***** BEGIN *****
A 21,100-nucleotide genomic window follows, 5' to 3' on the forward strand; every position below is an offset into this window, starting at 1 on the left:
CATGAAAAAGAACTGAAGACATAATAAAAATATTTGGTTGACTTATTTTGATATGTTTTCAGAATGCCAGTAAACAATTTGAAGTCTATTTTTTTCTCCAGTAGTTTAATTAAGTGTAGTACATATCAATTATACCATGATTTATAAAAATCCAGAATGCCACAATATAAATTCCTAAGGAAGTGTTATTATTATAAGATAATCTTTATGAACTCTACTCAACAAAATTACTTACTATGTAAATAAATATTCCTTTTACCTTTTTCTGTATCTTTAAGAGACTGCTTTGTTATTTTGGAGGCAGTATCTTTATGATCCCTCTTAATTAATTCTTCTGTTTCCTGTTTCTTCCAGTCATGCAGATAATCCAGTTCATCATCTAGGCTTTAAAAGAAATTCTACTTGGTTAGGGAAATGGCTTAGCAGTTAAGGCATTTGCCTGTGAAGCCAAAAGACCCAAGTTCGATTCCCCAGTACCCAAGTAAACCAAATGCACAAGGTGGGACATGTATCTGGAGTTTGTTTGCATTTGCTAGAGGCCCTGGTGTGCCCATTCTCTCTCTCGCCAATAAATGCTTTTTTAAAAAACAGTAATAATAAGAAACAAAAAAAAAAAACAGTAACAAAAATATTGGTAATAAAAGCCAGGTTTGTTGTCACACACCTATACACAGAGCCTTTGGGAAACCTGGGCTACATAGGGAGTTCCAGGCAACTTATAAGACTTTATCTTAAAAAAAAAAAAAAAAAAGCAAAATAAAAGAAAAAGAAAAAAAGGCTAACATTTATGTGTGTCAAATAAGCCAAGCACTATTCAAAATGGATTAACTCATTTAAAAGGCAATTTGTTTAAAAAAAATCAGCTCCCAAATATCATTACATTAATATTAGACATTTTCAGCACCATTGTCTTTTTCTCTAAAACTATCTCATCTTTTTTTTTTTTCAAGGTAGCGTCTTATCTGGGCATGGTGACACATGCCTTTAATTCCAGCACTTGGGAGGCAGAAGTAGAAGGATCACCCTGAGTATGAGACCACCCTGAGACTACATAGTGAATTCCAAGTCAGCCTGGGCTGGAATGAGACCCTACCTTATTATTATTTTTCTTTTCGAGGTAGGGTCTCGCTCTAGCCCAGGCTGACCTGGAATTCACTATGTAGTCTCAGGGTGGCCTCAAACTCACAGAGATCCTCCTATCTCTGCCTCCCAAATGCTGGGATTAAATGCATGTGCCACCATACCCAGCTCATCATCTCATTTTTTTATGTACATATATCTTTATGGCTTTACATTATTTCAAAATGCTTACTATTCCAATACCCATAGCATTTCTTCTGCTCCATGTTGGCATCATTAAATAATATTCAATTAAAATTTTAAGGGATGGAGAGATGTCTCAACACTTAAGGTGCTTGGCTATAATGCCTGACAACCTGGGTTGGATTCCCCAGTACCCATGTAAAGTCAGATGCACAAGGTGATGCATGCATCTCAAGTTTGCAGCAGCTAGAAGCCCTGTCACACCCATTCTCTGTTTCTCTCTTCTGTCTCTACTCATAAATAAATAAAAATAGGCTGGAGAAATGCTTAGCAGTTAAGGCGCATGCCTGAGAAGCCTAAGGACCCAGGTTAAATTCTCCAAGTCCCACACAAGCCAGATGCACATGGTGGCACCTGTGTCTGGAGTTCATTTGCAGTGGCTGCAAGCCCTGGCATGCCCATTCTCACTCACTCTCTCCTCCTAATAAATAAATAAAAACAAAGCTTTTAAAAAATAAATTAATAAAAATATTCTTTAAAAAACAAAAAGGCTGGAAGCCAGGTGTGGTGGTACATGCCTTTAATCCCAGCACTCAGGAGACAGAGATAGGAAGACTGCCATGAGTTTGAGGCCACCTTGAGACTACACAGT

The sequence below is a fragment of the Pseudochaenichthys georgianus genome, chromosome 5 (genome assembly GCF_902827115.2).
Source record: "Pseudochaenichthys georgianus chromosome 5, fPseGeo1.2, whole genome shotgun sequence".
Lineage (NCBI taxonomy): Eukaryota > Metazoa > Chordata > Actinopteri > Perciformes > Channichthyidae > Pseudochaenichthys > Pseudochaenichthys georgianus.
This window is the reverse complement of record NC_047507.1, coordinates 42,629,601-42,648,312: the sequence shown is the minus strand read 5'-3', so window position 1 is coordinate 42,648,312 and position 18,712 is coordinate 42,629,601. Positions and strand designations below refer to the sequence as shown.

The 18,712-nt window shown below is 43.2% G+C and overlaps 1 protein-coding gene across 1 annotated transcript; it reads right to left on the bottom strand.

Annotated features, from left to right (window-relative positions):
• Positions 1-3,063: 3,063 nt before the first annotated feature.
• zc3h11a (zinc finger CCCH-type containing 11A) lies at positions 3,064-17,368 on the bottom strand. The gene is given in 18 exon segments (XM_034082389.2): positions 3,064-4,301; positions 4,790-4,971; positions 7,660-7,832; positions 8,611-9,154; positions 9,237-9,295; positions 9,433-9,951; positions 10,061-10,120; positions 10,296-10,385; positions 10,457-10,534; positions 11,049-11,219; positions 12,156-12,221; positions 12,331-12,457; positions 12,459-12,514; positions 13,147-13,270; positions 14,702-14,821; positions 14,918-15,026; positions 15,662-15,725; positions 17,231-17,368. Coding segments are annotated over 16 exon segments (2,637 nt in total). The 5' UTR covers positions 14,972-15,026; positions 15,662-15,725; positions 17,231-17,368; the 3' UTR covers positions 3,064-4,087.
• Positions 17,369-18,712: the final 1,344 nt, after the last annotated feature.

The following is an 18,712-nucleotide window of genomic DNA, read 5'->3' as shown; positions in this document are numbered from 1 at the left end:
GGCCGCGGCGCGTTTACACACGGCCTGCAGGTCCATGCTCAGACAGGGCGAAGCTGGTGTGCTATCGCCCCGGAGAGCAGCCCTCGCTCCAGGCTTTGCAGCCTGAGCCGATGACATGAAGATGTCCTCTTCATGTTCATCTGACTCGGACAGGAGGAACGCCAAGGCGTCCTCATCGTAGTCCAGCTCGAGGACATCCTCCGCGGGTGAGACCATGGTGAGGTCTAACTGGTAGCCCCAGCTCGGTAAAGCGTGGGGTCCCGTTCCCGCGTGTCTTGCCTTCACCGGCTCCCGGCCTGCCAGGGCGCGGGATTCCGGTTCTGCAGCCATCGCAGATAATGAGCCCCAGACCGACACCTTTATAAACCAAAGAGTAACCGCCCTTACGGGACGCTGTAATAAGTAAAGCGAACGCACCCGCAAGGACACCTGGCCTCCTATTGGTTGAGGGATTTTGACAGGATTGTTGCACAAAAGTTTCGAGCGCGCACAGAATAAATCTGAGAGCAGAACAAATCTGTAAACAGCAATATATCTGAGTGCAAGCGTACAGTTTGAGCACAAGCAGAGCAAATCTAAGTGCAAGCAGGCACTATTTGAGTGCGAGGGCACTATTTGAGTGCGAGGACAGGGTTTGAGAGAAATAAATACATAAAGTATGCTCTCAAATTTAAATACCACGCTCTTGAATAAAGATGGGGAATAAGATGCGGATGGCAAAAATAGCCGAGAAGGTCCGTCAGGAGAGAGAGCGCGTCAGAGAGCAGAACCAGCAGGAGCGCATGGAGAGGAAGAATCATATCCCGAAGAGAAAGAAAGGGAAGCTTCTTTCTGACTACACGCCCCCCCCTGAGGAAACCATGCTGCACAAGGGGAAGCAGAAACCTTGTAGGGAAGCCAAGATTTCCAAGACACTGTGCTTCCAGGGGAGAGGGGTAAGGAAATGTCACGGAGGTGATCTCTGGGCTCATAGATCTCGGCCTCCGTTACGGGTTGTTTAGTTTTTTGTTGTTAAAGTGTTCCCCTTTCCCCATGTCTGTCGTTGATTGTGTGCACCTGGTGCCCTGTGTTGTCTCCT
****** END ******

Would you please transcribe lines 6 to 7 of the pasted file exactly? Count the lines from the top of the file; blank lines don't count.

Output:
This window is the reverse complement of record NC_047507.1, coordinates 42,629,601-42,648,312: the sequence shown is the minus strand read 5'-3', so window position 1 is coordinate 42,648,312 and position 18,712 is coordinate 42,629,601. Positions and strand designations below refer to the sequence as shown.

The 18,712-nt window shown below is 43.2% G+C and overlaps 1 protein-coding gene across 1 annotated transcript; it reads right to left on the bottom strand.